Sunday, November 19, 2006

Estimating Estimations

During last few days I was doing a research on how to perform effective estimations. There are a few interesting points I have learnt in doing the research. One good theory I learnt was the “Cone of Uncertainty”.

The above picture depicts how the level of uncertainty changes during the project life cycle. As you can see the uncertainty reduces as project progresses. This may not be news to most of us, but the problem is how many of us use this instinctive knowledge in our estimation practices? For an example is we provide an estimation in the project agreement level, the deviation of actual effort can be 4 times the estimation. “Later you estimate, higher the accuracy will be”

Also if we look at the project failure (or overrun) rates, market research shows that the success probability is high for small projects.

Project Size (lines of code)


On Time



1000 LOC





10,000 LOC





100,000 LOC





1,000,000 LOC





10,000,000 LOC





One reason for this fact is that it is difficult to estimate a large project than a small one (of course there are many other reasons also). If you have a large system to develop try to break it in to several small projects. “Smaller the project, higher the success probability”

Another common mistake we make is the bias towards so called ‘Expert Judgment’. How many of us believe our experience and knowledge is the best source for estimations? Probably many of us think so. But the researches have proven the converse. Expert judgment is one of the worst methodologies to derive an estimate. So what would give us a better estimate? Often the historical data provide us a better estimation than any other method. Historical data can be in 3 forms:

  • Industry average data
  • Organization average data
  • Project local data

Needless to say the data accuracy is higher in project data than industry average data. We should build an estimation process that uses historical data. It is better to use several industry accepted estimation methodologies (customized with historical data) instead of a one methodology. Simple models with less control knobs have proven to deliver effective results. “Never trust expert judgments, use count and compute methods empowered with historical data”

One other common mistake is forgetting many of the required software activities at the estimation time. It is very preferred to have omitted activity list and go through it at the estimation time. Also allow several individual estimators to work independently and then converge those to get the final estimate. The derived estimate should not be a single value but should be presented with a variance. Three point estimation techniques is a good place to start working on estimation probability.

I hope these hits will help you in making a proper estimation process for your organization. You probably need to build a customized process that match with your organization practices. Try to use estimations throughout the project life cycle after end of every phase. Also make sure to asses and improve the estimation process. Cost of over running a project for several times will be definitely higher than your estimation effort. “Invest on estimations. It always paybacks”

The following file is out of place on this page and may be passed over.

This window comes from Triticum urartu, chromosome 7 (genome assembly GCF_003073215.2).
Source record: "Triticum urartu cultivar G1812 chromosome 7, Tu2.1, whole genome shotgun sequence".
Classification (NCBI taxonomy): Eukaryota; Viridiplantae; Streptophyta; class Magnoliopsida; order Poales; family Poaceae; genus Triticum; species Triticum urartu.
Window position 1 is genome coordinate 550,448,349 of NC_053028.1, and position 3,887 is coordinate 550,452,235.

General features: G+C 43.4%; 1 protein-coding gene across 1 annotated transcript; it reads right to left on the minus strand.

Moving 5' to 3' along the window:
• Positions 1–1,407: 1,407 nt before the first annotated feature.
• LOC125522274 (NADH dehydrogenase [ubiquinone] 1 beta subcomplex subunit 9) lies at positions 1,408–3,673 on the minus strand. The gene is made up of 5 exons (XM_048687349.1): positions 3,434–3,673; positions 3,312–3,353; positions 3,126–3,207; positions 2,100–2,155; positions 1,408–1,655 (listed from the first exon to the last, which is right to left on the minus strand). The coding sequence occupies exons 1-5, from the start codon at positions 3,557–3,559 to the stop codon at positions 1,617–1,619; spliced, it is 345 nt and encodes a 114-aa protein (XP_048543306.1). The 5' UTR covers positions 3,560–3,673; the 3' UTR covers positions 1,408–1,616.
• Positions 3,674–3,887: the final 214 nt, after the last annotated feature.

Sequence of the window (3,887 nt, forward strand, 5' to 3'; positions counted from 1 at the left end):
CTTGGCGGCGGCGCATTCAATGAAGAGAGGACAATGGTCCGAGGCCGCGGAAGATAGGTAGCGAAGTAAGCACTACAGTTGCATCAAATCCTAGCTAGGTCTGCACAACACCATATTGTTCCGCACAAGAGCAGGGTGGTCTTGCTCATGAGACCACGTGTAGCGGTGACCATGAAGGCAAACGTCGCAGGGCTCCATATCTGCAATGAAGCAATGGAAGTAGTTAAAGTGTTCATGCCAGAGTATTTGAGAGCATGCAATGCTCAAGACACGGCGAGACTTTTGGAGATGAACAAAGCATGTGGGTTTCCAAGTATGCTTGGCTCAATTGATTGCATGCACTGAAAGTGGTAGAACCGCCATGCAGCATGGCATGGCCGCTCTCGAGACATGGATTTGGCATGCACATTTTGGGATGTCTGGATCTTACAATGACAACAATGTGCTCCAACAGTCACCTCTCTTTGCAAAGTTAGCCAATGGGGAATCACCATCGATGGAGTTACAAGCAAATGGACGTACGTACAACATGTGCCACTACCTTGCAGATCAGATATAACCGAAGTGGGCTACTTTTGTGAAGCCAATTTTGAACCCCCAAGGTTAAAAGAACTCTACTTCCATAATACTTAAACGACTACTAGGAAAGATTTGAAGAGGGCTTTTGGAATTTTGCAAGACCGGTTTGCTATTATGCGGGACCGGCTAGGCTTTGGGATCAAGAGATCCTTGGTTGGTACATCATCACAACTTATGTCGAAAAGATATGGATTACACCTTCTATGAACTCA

Software Estimation: Demystifying the Black Art
Software Measurement and Estimation: A Practical Approach
CHAOS Report


Bruce said...

Deep in the guts of your notes about estimating is the assumption that you're giving estimates in ranges rather than single numbers. And estimating in ranges is critical to giving a good estimate.

But one of the problems I see is that project managers want a single number to plug into MS Project (or any number of similar tools). We need better tools to handle this kind of ranged estimate (shameless plug for LiquidPlanner). Until our tools support this kind of good estimation practice I think we will have an uphill fight.

Good summary of parts of McConnell's book by the way! Have you looked at his company's site (Construx)? The blogs and forums have some good discussions of these topics.


Hasith Yaggahavita said...

Thanks for the note Bruce.

I agree with your point that everyone looks for a single number other than we poor developers. The challenge is to convince the parties to accept a probabilistic estimation. I often present my estimation experience on a powerpoint to our customers having good amount of industrial data to backup my points. This seems to work pretty well.

One point I missed in the original post is the importance of assumptions. We never get complete set of requirements at estimations and have to put every assumption as a note in the estimation.

Yes I had a look in to 'construx' and I like the tool. It has good amount of statistical analysis built in.

Regarding planning software MS Project allows you to derive plans based on best, likely and worst case scenarios (PERT analysis). I managed to build 3 point cost estimations in to a MS Project template plan using custom tables.